Brookhaven proposes land-clearing ban for solar energy projects


By Michaela Kilgallen and Christopher Cameron

A zoning code change in the Town of Brookhaven that will be debated on tomorrow could prohibit the clearing of trees and vegetation to install ground-mounted solar panels.

The amendment to the town’s Solar Energy Production Code, proposed by Brookhaven Supervisor Ed Romaine, would prevent lands cleared after January 2016 from being used for solar farms. The proposal would also let commercial and industrial businesses zoned under certain categories implement larger solar panels.

“We don’t have a lot of green space on Long Island, and we’re getting less and less of it each year,” Romaine said. “I’m a great believer of preserving green space and natural habitats.”

A public hearing to discuss the proposal is set for Sept. 29. Romaine expects the proposal to pass unanimously.

Solar power is on the rise across the country, but exactly how to implement the technology has been under debate within the community of Brookhaven.

In June, National Grid proposed a $100 million solar farm at the former Shoreham nuclear power plant. The proposal was met with opposition from community members and environmental activists against the tree removal associated with the project.

“They wanted to clear 300 acres,” Romaine said. “This is a coastal forest preserve and should not be disturbed.”

A few months earlier in March, a proposal for another solar farm in Mastic was put before the Town of Brookhaven planning board. The project was also criticized for the required tree removal.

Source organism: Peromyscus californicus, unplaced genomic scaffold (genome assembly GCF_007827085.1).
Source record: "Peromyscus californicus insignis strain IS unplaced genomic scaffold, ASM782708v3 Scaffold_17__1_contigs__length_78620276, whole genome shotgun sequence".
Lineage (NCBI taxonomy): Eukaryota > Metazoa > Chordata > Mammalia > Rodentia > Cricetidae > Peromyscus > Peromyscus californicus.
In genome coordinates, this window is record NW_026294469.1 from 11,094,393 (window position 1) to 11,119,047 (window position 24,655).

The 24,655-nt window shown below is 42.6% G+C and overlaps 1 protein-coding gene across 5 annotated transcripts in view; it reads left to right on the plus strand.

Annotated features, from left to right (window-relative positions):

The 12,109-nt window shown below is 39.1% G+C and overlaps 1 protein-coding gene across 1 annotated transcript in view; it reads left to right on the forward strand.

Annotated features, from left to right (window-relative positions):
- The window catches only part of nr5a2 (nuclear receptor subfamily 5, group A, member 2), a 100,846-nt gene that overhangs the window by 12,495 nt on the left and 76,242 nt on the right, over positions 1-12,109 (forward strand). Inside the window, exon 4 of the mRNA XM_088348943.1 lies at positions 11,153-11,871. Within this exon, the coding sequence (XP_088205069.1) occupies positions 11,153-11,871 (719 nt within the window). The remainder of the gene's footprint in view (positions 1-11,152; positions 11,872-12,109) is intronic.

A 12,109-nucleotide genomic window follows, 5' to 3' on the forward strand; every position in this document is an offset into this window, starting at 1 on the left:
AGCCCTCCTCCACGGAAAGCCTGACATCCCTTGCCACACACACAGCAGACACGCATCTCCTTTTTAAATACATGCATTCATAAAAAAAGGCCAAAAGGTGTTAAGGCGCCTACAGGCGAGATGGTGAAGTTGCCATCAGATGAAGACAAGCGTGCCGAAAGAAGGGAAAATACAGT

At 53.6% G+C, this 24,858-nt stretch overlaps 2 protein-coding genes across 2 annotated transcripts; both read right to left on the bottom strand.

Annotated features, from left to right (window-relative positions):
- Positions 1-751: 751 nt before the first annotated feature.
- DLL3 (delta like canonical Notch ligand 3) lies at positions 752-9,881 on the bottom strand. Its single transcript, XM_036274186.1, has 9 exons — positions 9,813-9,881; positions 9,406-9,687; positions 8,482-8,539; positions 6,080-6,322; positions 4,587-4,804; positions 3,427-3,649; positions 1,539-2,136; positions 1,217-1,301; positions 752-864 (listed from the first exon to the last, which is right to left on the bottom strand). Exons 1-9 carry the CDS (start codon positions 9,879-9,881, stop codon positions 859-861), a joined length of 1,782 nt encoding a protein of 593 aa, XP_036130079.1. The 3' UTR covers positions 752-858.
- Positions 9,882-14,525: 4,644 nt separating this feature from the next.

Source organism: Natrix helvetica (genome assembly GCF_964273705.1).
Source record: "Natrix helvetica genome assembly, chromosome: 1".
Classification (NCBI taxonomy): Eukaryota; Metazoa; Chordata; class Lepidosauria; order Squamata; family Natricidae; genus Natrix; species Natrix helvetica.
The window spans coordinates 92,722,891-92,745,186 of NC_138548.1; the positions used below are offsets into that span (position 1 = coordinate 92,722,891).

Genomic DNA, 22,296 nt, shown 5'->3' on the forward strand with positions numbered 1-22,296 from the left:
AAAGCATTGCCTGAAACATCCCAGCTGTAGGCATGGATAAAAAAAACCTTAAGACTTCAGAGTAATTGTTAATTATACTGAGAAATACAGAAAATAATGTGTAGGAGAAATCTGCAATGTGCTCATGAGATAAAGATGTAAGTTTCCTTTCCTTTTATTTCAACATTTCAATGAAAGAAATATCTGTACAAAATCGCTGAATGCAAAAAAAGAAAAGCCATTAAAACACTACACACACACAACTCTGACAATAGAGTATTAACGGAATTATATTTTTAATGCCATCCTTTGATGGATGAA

“I’m not a huge fan of solar farms,” SUNation Co-founder and Chief of Sales Mike Bailis said. “I think that there’s a tremendous amount of rooftops that we should be putting solar on before we start putting them on the ground.”

Although the amendment has support, Suffolk County Legislator Kate Browning is concerned that there should be even more done to prevent the clearing of land.

“I support the Town position on preventing the clearing of land for solar, but I am not sure that it can prohibit the clearing for other development,” Browning said. “Clearing of land for solar should not be a first choice.”

Much of Brookhaven opposed the solar farms, but 80 homeowners have implemented solar paneling on their residences as part of the Brookhaven Solarize Campaign with SUNation.

Long Island has 35,000 residential solar installations, according to a press release from Gov. Andrew Cuomo. The installations are estimated to save 200,000 tons of carbon emissions per year, equivalent to the carbon offset of 180,000 acres of forest.

“Every south facing roof not shaded by trees should ultimately be fueled with some sort of energy device,” sustainability professor at Stony Brook Harold J. Quigley said.

The Clean Energy Standard commitment, signed by Cuomo, calls for 50 percent of electricity in New York to be sourced from renewable means including solar by 2030. The Town of Brookhaven also plans to implement solar on municipal buildings like the public library.

“Solar projects are useful for buildings of all types as solar is a clean, renewable energy source,” Dayle Zatlin, New York State Energy Research & Development Authority, said. “Everyone can play a role in helping the state achieve this goal.”

Local businesses have already taken the first steps toward more environmentally sustainable business models. Clare Rose, a beer distribution company in Yaphank, generates 90 percent of its power from a 1.5-megawatt rooftop solar array.

“I think people would be surprised how economically viable it can be in the long term,” Clare Rose President and CEO Sean Rose said.

With the proposed amendment, the Town of Brookhaven aims to develop more solar arrays like the one at Clare Rose.